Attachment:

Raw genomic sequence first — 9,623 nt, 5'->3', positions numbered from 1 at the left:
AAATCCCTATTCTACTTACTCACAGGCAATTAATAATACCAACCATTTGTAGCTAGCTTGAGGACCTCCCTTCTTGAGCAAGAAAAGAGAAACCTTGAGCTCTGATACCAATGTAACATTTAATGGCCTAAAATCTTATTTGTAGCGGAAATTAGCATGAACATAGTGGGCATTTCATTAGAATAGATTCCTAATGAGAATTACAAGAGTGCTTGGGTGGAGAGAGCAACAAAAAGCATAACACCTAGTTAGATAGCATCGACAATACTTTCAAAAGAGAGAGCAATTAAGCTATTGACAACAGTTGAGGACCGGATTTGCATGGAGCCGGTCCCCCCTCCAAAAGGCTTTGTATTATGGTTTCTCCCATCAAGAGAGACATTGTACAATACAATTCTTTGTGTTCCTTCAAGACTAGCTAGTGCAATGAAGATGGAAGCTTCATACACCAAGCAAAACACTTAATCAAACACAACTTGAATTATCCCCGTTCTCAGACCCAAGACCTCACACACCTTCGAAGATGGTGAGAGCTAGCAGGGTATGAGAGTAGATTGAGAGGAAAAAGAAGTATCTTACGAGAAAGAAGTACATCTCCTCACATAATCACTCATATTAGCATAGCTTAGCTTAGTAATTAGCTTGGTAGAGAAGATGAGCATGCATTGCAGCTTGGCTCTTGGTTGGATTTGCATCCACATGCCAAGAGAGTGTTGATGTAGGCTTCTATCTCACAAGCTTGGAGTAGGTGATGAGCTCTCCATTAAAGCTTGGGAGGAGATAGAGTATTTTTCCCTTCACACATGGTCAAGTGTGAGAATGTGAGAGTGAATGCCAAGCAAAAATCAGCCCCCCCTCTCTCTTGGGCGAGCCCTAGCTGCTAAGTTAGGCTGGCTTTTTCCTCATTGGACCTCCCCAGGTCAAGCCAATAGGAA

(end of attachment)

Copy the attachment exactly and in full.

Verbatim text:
Raw genomic sequence first — 9,623 nt, 5'->3', positions numbered from 1 at the left:
AAATCCCTATTCTACTTACTCACAGGCAATTAATAATACCAACCATTTGTAGCTAGCTTGAGGACCTCCCTTCTTGAGCAAGAAAAGAGAAACCTTGAGCTCTGATACCAATGTAACATTTAATGGCCTAAAATCTTATTTGTAGCGGAAATTAGCATGAACATAGTGGGCATTTCATTAGAATAGATTCCTAATGAGAATTACAAGAGTGCTTGGGTGGAGAGAGCAACAAAAAGCATAACACCTAGTTAGATAGCATCGACAATACTTTCAAAAGAGAGAGCAATTAAGCTATTGACAACAGTTGAGGACCGGATTTGCATGGAGCCGGTCCCCCCTCCAAAAGGCTTTGTATTATGGTTTCTCCCATCAAGAGAGACATTGTACAATACAATTCTTTGTGTTCCTTCAAGACTAGCTAGTGCAATGAAGATGGAAGCTTCATACACCAAGCAAAACACTTAATCAAACACAACTTGAATTATCCCCGTTCTCAGACCCAAGACCTCACACACCTTCGAAGATGGTGAGAGCTAGCAGGGTATGAGAGTAGATTGAGAGGAAAAAGAAGTATCTTACGAGAAAGAAGTACATCTCCTCACATAATCACTCATATTAGCATAGCTTAGCTTAGTAATTAGCTTGGTAGAGAAGATGAGCATGCATTGCAGCTTGGCTCTTGGTTGGATTTGCATCCACATGCCAAGAGAGTGTTGATGTAGGCTTCTATCTCACAAGCTTGGAGTAGGTGATGAGCTCTCCATTAAAGCTTGGGAGGAGATAGAGTATTTTTCCCTTCACACATGGTCAAGTGTGAGAATGTGAGAGTGAATGCCAAGCAAAAATCAGCCCCCCCTCTCTCTTGGGCGAGCCCTAGCTGCTAAGTTAGGCTGGCTTTTTCCTCATTGGACCTCCCCAGGTCAAGCCAATAGGAA